What Is Ectodermal Dysplasia?

posted: 05/04/16
by: Mara Betsch
Two In A Million Ep 104

So far on "Two in a Million," you met Owen and Giovanni, who have Schwartz Jampel Syndrome, Tiffany and Yajaira, who have Jarcho-Levin Syndrome, Austin and Elena, who have Goldenhar Syndrome, and Bobbi and Kenny, who have Lamellar Ichthyosis.

Tonight, you'll meet Andrew and Brandon, 7-year-old twins, and Joshua, 11, who have Ectodermal Dysplasia. Learn all about this rare condition and how these young boys live with it every day.

What is Ectodermal Dysplasia?

Ectodermal Dysplasia's primary issue is the partial or complete absence of sweat glands. Because of this, patients either sweat very little or don't sweat at all, have frequent fevers, and can't be exposed to high temperatures. It can also affect mucous glands in the respiratory and gastrointestinal tract, making patients susceptible to a variety of immune issues.

What causes it?

It is a genetic disorder caused by a mutation of the EDA gene, which affects the formation of the nervous system, tooth enamel, skin cells, and lining of the mouth, sweat glands, etc. Because this mutation only affects X chromosomes, and females have two X chromosomes, often a "normal" gene on one chromosome will override a mutated gene on the other chromosome. These females are considered carriers, but they will not likely show symptoms. Unfortunately, for males, who only have one X chromosome, if they inherit the mutation, they will exhibit symptoms.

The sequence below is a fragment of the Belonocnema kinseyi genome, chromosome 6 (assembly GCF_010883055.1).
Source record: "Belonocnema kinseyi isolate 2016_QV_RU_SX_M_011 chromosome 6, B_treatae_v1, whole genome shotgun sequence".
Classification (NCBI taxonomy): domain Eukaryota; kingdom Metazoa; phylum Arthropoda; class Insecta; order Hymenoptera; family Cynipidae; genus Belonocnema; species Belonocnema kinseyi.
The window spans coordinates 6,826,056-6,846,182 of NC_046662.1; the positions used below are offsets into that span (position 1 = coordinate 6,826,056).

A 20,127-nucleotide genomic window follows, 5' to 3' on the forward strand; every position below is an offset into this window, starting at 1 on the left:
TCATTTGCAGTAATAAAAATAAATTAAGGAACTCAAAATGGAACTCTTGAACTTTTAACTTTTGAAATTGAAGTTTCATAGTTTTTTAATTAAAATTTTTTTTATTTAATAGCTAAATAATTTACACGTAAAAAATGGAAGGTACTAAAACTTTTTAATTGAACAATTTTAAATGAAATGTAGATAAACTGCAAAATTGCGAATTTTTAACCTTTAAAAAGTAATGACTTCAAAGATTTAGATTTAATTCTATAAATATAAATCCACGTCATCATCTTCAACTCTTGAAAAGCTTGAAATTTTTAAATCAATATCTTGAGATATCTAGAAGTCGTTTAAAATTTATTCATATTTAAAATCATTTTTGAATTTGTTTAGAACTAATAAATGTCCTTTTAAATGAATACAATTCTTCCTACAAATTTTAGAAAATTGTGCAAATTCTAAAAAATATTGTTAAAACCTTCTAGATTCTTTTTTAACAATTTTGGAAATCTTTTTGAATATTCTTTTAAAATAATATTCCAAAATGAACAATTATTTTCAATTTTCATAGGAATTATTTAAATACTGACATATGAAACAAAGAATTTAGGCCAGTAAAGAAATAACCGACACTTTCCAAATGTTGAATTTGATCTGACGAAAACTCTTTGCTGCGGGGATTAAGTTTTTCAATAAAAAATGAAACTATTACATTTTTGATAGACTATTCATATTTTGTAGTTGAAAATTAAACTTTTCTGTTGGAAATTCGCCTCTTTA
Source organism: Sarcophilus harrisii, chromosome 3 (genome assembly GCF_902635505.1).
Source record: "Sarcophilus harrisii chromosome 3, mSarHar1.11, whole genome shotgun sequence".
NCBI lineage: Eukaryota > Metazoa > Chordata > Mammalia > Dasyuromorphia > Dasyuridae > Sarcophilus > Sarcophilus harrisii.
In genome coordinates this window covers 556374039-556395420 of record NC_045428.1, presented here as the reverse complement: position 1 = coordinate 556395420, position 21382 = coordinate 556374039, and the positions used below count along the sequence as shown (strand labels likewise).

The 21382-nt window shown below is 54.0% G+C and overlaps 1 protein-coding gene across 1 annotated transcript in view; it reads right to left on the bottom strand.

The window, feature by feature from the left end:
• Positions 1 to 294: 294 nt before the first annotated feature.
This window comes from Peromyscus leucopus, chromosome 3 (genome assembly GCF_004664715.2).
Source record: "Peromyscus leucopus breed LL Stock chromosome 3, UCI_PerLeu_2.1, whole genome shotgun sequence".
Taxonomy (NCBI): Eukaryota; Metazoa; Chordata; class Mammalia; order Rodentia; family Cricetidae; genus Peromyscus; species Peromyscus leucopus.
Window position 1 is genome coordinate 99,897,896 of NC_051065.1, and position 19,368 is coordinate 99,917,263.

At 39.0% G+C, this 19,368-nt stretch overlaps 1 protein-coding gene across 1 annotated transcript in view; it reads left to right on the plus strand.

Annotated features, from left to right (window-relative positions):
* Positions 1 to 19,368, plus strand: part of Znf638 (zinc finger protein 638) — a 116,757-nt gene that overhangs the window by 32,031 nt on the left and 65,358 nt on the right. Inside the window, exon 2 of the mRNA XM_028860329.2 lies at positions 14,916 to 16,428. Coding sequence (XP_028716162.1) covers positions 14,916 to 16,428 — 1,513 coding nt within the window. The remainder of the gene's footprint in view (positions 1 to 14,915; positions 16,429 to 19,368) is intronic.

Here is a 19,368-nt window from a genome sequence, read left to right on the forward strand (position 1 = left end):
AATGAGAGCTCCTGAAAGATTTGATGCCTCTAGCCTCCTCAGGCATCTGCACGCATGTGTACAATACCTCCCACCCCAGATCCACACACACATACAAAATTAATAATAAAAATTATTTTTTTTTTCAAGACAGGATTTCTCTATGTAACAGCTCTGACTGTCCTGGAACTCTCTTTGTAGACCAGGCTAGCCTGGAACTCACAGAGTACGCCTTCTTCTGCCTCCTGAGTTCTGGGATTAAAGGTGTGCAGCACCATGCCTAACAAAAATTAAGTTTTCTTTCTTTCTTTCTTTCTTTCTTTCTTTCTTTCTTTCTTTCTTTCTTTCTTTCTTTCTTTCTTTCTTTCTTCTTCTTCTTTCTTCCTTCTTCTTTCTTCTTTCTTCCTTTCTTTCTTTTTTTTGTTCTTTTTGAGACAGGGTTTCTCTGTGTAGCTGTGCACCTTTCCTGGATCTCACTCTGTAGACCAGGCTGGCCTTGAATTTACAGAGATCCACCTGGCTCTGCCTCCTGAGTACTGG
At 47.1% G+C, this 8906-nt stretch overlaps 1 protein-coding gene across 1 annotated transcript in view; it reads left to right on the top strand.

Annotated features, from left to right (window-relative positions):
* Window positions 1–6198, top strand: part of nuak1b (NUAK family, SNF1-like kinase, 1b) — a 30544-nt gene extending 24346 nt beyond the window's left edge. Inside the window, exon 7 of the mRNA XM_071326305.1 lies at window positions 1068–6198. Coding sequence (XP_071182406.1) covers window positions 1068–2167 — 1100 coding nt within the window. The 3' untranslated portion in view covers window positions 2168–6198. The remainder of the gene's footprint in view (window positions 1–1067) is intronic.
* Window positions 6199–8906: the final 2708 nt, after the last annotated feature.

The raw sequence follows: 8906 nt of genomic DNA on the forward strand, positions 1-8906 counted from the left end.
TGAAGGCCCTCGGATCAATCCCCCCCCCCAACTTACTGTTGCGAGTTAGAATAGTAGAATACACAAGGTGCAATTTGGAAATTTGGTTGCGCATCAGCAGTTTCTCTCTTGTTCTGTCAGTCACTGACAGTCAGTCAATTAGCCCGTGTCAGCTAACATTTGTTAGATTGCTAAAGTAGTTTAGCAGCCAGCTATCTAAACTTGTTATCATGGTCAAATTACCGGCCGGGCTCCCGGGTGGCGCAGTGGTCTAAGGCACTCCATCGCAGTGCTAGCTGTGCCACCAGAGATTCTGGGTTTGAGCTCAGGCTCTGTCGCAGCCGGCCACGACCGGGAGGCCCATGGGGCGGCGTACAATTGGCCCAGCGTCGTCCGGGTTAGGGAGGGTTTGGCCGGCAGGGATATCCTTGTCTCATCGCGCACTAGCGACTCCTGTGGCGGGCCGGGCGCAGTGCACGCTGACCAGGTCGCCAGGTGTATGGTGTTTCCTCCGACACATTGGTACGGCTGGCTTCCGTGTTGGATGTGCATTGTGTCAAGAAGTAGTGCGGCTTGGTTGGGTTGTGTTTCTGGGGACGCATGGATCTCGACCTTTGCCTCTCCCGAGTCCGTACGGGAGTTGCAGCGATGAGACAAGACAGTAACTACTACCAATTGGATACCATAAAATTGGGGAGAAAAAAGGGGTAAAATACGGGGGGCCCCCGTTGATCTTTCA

What are the symptoms?

Because this mutation affects hair, skin, and teeth, in addition to not being able to sweat, patients have thin, sparse hair, only a few teeth, and are prone to skin rashes and allergic reactions. Patients also have a low tolerance for heat, are easily overheated, and often run fevers.

These issues can be managed, but the scarier aspect of the disease is the malformation of mucous glands. The body uses these as its first line of defense, so if patients mucous glands are affected, their immune systems may be at a disadvantage.

How rare is it?

It's believed to occur in between 1 in 5,000-10,000 babies. As we mentioned above, it is much, much more likely to affect males.

Is there a treatment?

There's no treatment for this genetic disorder, but patients diagnosed with this condition should have a team of doctors on hand, including pediatricians, dermatologists, dentists, ears, nose, and throat specialists, and allergists, to help ease symptoms. There are also clinical trials in progress to learn more about this condition.

If you'd like to learn more about Ectodermal Dysplasia or other rare diseases, the Genetic and Rare Diseases Information Center can help. You can visit their website, call their toll-free number 888-205-2311, or contact them through this form.

How It Feels to Be Bullied

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What if simply getting too hot could be fatal to your child? Twins Andrew and Brandon, 7, have Ectodermal Dysplasia. Isolated by their condition, they meet 11-year-old Josh, who also has ED. Can their encounter bring them the friendship they all crave?